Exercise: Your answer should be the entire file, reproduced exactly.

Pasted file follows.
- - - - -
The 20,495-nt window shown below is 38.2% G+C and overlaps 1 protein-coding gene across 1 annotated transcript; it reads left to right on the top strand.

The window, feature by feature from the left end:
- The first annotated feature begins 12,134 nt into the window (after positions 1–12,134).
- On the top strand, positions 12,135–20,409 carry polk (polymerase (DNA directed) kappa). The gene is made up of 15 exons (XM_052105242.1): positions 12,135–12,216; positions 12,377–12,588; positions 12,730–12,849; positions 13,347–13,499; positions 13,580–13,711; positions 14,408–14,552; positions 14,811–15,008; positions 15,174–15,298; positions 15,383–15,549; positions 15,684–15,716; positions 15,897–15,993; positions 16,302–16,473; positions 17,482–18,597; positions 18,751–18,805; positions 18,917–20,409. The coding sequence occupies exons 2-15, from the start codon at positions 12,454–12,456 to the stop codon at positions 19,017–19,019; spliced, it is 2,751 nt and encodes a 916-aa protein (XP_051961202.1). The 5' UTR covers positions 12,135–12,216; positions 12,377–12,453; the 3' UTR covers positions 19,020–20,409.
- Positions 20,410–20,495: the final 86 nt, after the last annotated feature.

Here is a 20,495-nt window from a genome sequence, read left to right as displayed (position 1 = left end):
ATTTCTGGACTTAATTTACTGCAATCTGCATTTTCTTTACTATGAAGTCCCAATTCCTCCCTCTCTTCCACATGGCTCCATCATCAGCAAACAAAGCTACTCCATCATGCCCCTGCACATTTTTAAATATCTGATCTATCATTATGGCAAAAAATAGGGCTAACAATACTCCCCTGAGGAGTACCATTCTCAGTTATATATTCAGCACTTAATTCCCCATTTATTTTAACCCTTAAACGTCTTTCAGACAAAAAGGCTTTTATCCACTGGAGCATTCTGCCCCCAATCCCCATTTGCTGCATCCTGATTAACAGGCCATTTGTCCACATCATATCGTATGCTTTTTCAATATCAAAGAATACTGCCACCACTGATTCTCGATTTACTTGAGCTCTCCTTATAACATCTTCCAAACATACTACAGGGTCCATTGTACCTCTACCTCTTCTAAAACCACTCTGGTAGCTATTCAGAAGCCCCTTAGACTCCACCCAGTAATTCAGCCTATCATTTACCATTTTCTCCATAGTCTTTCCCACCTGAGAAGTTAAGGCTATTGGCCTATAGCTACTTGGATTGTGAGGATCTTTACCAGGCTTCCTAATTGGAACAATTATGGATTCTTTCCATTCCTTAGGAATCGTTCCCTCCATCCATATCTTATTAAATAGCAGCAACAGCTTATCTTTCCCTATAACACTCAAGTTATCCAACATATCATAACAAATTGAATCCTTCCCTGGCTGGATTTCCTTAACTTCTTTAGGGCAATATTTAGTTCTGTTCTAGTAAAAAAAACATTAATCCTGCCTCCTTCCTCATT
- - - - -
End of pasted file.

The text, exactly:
The 20,495-nt window shown below is 38.2% G+C and overlaps 1 protein-coding gene across 1 annotated transcript; it reads left to right on the top strand.

The window, feature by feature from the left end:
- The first annotated feature begins 12,134 nt into the window (after positions 1–12,134).
- On the top strand, positions 12,135–20,409 carry polk (polymerase (DNA directed) kappa). The gene is made up of 15 exons (XM_052105242.1): positions 12,135–12,216; positions 12,377–12,588; positions 12,730–12,849; positions 13,347–13,499; positions 13,580–13,711; positions 14,408–14,552; positions 14,811–15,008; positions 15,174–15,298; positions 15,383–15,549; positions 15,684–15,716; positions 15,897–15,993; positions 16,302–16,473; positions 17,482–18,597; positions 18,751–18,805; positions 18,917–20,409. The coding sequence occupies exons 2-15, from the start codon at positions 12,454–12,456 to the stop codon at positions 19,017–19,019; spliced, it is 2,751 nt and encodes a 916-aa protein (XP_051961202.1). The 5' UTR covers positions 12,135–12,216; positions 12,377–12,453; the 3' UTR covers positions 19,020–20,409.
- Positions 20,410–20,495: the final 86 nt, after the last annotated feature.

Here is a 20,495-nt window from a genome sequence, read left to right as displayed (position 1 = left end):
ATTTCTGGACTTAATTTACTGCAATCTGCATTTTCTTTACTATGAAGTCCCAATTCCTCCCTCTCTTCCACATGGCTCCATCATCAGCAAACAAAGCTACTCCATCATGCCCCTGCACATTTTTAAATATCTGATCTATCATTATGGCAAAAAATAGGGCTAACAATACTCCCCTGAGGAGTACCATTCTCAGTTATATATTCAGCACTTAATTCCCCATTTATTTTAACCCTTAAACGTCTTTCAGACAAAAAGGCTTTTATCCACTGGAGCATTCTGCCCCCAATCCCCATTTGCTGCATCCTGATTAACAGGCCATTTGTCCACATCATATCGTATGCTTTTTCAATATCAAAGAATACTGCCACCACTGATTCTCGATTTACTTGAGCTCTCCTTATAACATCTTCCAAACATACTACAGGGTCCATTGTACCTCTACCTCTTCTAAAACCACTCTGGTAGCTATTCAGAAGCCCCTTAGACTCCACCCAGTAATTCAGCCTATCATTTACCATTTTCTCCATAGTCTTTCCCACCTGAGAAGTTAAGGCTATTGGCCTATAGCTACTTGGATTGTGAGGATCTTTACCAGGCTTCCTAATTGGAACAATTATGGATTCTTTCCATTCCTTAGGAATCGTTCCCTCCATCCATATCTTATTAAATAGCAGCAACAGCTTATCTTTCCCTATAACACTCAAGTTATCCAACATATCATAACAAATTGAATCCTTCCCTGGCTGGATTTCCTTAACTTCTTTAGGGCAATATTTAGTTCTGTTCTAGTAAAAAAAACATTAATCCTGCCTCCTTCCTCATT